- Give your children chores. Research has found that giving your kid regular chores may have long-lasting benefits academically, socially, emotionally, and professionally. Here are over 70 chore cards you can use to actually get your kids to do chores.
- Let your child be bored. Provide less structured learning environments where your children can use their imagination to entertain themselves.
4 | Be Democratic
Much evidence suggests that when you adopt a democratic parenting style, you reduce the chances of socially and psychologically destructive behavior. Being a democratic parent means viewing your child as an individual with his own ideas, desires and opinions, and allowing him to express them even when they are different from your own.
How to be a more intentional parent
- Allow your child to participate in family decisions
- Encourage him to express his opinions
- Be willing to listen to his point of view.
5 | Celebrate Simplicity
It has often been said that the best things in life are free. That “stuff” doesn’t buy happiness. Voluntary simplicity revolves around the idea that much of life’s satisfaction can be obtained through immaterial things. According to Duane Elgin, voluntary simplicity is “a deliberate choice to live with less.”
Voluntary simplicity is an easy way to adopt intentional parenting and to teach your kid that happiness can be found in simple things. This way of living has also been proven to spur creativity.
How to make your parenting actions more intentional:
- Teach your kids to enjoy simple pleasures – walks in the park, taking pictures of animals, collecting objects in their environment.
- Adopt fun and simple family traditions focused more on spending time together as a family.
- Guide your kids to find and create alternatives to store-bought toys.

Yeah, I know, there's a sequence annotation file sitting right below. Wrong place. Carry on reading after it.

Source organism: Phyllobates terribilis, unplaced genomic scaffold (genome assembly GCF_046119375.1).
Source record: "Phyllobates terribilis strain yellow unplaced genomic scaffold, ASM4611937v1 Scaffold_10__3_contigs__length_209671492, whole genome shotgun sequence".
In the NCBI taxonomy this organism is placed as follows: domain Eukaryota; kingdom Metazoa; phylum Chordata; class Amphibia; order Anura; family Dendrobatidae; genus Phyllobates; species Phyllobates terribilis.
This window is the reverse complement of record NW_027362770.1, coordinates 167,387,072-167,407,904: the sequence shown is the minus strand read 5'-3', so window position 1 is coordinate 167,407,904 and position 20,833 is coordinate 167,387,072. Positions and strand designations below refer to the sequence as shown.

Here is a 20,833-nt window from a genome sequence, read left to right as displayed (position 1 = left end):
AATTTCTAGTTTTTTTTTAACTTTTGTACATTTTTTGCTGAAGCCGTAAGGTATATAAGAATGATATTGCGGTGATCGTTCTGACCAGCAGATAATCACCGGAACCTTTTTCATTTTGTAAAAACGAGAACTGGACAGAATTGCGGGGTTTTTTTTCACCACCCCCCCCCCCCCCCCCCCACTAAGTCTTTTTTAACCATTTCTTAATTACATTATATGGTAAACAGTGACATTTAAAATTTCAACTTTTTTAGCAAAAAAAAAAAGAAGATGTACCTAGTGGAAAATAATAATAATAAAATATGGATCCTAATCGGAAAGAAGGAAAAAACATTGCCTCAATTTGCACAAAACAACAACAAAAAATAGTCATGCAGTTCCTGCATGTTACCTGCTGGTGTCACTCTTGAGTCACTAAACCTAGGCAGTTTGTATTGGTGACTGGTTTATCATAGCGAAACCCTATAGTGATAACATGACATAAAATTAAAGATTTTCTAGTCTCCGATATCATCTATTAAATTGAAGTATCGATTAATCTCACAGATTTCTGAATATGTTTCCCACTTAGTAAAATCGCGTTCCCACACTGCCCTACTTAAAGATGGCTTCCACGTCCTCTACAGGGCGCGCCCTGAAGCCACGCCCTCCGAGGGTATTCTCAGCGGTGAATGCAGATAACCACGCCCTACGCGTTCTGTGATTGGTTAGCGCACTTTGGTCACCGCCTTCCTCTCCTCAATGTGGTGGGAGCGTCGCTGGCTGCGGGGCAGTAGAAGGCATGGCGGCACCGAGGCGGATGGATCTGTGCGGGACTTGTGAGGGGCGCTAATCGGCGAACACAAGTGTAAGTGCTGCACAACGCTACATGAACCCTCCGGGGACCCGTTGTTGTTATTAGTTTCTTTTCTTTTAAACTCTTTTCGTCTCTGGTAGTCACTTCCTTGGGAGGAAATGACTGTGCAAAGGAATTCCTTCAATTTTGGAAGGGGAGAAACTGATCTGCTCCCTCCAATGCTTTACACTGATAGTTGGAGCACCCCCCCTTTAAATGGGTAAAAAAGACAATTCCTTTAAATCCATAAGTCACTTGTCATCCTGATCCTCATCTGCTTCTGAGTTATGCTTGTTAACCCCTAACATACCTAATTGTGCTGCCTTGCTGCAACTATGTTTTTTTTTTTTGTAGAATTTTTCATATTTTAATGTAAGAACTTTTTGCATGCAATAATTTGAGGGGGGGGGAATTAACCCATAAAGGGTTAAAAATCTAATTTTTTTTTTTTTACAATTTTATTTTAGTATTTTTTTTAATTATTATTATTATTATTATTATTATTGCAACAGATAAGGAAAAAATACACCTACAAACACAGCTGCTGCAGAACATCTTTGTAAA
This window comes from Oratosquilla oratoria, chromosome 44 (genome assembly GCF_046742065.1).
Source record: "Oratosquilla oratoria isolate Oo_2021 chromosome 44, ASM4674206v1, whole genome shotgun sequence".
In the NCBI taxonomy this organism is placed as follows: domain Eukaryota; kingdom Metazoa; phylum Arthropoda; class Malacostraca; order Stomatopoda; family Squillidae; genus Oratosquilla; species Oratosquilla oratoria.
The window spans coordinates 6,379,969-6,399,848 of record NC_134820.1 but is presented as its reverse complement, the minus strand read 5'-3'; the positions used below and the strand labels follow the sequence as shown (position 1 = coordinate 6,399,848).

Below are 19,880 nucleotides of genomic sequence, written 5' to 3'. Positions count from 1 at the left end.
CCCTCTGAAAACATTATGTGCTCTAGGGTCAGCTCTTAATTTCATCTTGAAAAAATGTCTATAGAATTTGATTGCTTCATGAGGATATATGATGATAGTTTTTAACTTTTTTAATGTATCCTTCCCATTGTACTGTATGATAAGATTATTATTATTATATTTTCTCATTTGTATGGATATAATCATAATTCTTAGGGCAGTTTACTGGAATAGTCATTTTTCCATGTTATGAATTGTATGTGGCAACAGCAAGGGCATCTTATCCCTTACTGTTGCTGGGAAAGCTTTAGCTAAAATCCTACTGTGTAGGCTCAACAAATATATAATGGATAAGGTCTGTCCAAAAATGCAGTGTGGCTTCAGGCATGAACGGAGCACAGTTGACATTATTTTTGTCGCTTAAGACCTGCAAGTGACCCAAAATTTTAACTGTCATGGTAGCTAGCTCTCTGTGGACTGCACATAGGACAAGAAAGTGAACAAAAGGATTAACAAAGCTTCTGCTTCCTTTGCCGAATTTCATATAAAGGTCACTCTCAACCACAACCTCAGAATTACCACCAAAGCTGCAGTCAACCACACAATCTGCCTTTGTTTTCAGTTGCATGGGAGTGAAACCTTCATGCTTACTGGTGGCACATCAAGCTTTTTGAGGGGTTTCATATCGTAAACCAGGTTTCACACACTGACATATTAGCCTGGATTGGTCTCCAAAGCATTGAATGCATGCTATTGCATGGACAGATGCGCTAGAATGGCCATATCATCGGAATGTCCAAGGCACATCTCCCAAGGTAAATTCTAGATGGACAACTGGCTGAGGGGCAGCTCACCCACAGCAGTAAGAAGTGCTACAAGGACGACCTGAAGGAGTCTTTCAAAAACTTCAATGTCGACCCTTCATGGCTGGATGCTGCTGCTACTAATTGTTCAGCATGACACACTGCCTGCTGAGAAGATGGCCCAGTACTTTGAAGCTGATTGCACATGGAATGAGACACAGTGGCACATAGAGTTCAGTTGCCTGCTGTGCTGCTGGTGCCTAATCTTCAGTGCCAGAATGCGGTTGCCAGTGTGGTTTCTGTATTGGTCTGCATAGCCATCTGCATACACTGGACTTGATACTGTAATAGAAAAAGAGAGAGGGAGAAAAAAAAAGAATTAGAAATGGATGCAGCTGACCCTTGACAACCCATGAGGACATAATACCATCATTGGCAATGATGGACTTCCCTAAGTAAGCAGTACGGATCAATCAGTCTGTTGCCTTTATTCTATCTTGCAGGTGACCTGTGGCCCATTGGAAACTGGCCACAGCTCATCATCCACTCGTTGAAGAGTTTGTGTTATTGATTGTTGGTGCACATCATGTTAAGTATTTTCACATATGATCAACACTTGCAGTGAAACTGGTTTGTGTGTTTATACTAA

- Model by example. Donate or get rid of objects you no longer need.
6 | Make time to bond with your kids everyday
Is there ever enough time when you’re a parent? Finding the time to spend with your kids is not always easy, yet it is this time spent together that determines your bond and the type of relationship you build during the childhood years and beyond. Regardless of how much you have on your plate, it is always possible to find moments to spend with your kids. Intentional parenting is about connecting with your child every day. The good news is that there are relatively easy ways to make time even when you have a crazy schedule.
Simple ways to be intentional in your parenting
- Grab little pieces of time to connect – when shopping, driving in the car, waiting in queue, etc.
- Start morning or evening routines that help you connect with your kid
- Get specific about one thing you’ll do with your kids every day and when. Grab my free 30-day challenge to help you spend more family time. And here’s the best part: all activities can be done within 10 to 15 minutes and are completely free. Grab your free printable copy below.
7 | Become an Emotions Coach
Most of your child’s behavior is driven by emotions: anger, frustration, fear, sadness, etc. Teaching your child to identify and respond in an appropriate manner to difficult emotions has many benefits. An emotionally intelligent child has better social relationships, fewer behavioral problems, and better academic outcomes.
Here’s how you can adopt intentional parenting
- Work on your own emotions first.